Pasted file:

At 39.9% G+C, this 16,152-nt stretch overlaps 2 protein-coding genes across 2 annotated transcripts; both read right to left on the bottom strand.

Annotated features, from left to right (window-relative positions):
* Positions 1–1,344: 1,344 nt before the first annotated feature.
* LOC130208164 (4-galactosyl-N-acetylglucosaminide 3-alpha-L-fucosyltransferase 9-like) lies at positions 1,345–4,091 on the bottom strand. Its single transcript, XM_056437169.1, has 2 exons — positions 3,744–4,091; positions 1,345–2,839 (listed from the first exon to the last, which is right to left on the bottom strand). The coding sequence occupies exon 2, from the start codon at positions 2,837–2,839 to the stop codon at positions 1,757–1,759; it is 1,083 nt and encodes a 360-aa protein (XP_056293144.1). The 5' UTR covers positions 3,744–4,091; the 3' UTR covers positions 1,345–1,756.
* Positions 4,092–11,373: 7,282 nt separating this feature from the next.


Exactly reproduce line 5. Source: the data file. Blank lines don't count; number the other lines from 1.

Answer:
* Positions 4,092–11,373: 7,282 nt separating this feature from the next.